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Measuring welfare changes in behavioural microsimulation modelling: Accounting for the random utility component

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Author Info

  • John Creedy

    (University of Melbourne)

  • Nicolas Hérault

    (University of Melbourne)

  • Guyonne Kalb

    (University of Melbourne)

Abstract

This paper presents a method of predicting individuals’ welfare changes (compensating and equivalent variations) arising from a tax or social security policy change in the context of behavioural microsimulation modelling, where individuals can choose between a limited number of discrete hours of work. The method allows fully for the nonlinearity of the budget constraint facing each individual, the probabilistic nature of the labour supply model and the presence of unobserved heterogeneity in the estimation of preference functions. Yet it is relatively straightforward to implement. An advantage of welfare measures, compared with changes in net incomes, is that they take into account the value of leisure and home production. The method is applied to a hypothetical income tax policy change in Australia.

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Bibliographic Info

Article provided by Universidad del CEMA in its journal Journal of Applied Economics.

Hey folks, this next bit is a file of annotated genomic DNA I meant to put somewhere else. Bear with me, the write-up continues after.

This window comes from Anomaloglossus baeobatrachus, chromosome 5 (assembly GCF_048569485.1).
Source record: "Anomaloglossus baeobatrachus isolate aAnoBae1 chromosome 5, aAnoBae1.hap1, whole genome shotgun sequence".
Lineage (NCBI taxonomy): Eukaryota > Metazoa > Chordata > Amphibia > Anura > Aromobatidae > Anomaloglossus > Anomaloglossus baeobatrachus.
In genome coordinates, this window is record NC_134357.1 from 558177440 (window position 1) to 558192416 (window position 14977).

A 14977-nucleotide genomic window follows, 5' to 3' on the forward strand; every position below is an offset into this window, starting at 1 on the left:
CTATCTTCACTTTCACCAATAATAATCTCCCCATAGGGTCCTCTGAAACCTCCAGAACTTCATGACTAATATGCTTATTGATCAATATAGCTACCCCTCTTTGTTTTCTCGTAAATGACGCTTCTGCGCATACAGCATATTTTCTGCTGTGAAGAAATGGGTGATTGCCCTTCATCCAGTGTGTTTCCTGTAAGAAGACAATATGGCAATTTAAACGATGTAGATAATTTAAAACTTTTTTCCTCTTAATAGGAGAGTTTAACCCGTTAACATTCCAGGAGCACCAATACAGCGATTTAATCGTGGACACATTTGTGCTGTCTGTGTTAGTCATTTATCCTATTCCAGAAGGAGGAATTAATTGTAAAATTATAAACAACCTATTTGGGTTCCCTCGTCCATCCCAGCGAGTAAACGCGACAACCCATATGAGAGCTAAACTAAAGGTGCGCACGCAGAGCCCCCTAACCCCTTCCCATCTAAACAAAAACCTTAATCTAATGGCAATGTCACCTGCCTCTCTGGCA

Volume (Year): XIV (2011)
Issue (Month): (May)
Pages: 5-34

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Handle: RePEc:cem:jaecon:v:14:y:2011:n:1:p:5-34

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Related research

Keywords: welfare change measures; equivalent variation; compensating variation; labour supply modelling; nonlinear budget constraint;

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Cited by:
  1. Shun-ichiro Bessho & Masayoshi Hayashi, 2012. "Should the Japanese Tax System Be More Progressive? An Evaluation Using Simulated SMCFs Based on the Discrete Choice Model of Labor Supply," CIRJE F-Series CIRJE-F-848, CIRJE, Faculty of Economics, University of Tokyo.
  2. Iris Claus & John Creedy & Josh Teng, 2012. "The Elasticity of Taxable Income in New Zealand," Treasury Working Paper Series 12/03, New Zealand Treasury.
  3. John Creedy & Nicolas Hérault†, 2011. "Decomposing Inequality and Social Welfare Changes : The Use of Alternative Welfare Metrics," Department of Economics - Working Papers Series 1121, The University of Melbourne.
  4. Thor O. Thoresen & Zhiyang Jia & Peter J. Lambert, 2013. "Distributional benchmarking in tax policy evaluations," Discussion Papers 765, Research Department of Statistics Norway.

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